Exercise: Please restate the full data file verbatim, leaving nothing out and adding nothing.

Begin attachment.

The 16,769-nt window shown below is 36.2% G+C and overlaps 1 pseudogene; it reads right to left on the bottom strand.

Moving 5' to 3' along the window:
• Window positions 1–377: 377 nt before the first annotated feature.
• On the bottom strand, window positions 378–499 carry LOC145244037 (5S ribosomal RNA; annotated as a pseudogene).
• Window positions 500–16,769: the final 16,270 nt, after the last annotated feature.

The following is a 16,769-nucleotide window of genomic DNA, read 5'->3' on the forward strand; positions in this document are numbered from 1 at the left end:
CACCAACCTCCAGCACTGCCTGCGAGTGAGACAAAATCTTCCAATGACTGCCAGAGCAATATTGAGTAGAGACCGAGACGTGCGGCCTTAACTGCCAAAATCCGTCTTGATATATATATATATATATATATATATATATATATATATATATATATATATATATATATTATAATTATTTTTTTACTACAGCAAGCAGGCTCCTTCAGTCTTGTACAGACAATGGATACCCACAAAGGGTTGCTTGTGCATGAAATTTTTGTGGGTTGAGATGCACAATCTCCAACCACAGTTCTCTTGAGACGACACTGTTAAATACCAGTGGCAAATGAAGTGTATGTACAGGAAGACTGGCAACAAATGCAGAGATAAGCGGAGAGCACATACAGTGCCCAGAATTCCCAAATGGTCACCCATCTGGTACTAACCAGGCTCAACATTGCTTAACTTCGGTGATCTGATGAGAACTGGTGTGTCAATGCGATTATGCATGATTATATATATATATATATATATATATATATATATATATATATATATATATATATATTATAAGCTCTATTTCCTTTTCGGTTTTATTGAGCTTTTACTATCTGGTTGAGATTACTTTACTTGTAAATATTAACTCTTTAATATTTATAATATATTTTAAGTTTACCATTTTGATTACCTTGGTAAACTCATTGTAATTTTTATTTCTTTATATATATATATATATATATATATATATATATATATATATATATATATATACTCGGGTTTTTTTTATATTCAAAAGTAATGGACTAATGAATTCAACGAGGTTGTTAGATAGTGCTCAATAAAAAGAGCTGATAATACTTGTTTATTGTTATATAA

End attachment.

The 16,769-nt window shown below is 36.2% G+C and overlaps 1 pseudogene; it reads right to left on the bottom strand.

Moving 5' to 3' along the window:
• Window positions 1–377: 377 nt before the first annotated feature.
• On the bottom strand, window positions 378–499 carry LOC145244037 (5S ribosomal RNA; annotated as a pseudogene).
• Window positions 500–16,769: the final 16,270 nt, after the last annotated feature.

The following is a 16,769-nucleotide window of genomic DNA, read 5'->3' on the forward strand; positions in this document are numbered from 1 at the left end:
CACCAACCTCCAGCACTGCCTGCGAGTGAGACAAAATCTTCCAATGACTGCCAGAGCAATATTGAGTAGAGACCGAGACGTGCGGCCTTAACTGCCAAAATCCGTCTTGATATATATATATATATATATATATATATATATATATATATATATATATATATATATATTATAATTATTTTTTTACTACAGCAAGCAGGCTCCTTCAGTCTTGTACAGACAATGGATACCCACAAAGGGTTGCTTGTGCATGAAATTTTTGTGGGTTGAGATGCACAATCTCCAACCACAGTTCTCTTGAGACGACACTGTTAAATACCAGTGGCAAATGAAGTGTATGTACAGGAAGACTGGCAACAAATGCAGAGATAAGCGGAGAGCACATACAGTGCCCAGAATTCCCAAATGGTCACCCATCTGGTACTAACCAGGCTCAACATTGCTTAACTTCGGTGATCTGATGAGAACTGGTGTGTCAATGCGATTATGCATGATTATATATATATATATATATATATATATATATATATATATATATATATATATATATTATAAGCTCTATTTCCTTTTCGGTTTTATTGAGCTTTTACTATCTGGTTGAGATTACTTTACTTGTAAATATTAACTCTTTAATATTTATAATATATTTTAAGTTTACCATTTTGATTACCTTGGTAAACTCATTGTAATTTTTATTTCTTTATATATATATATATATATATATATATATATATATATATATATATATATATACTCGGGTTTTTTTTATATTCAAAAGTAATGGACTAATGAATTCAACGAGGTTGTTAGATAGTGCTCAATAAAAAGAGCTGATAATACTTGTTTATTGTTATATAA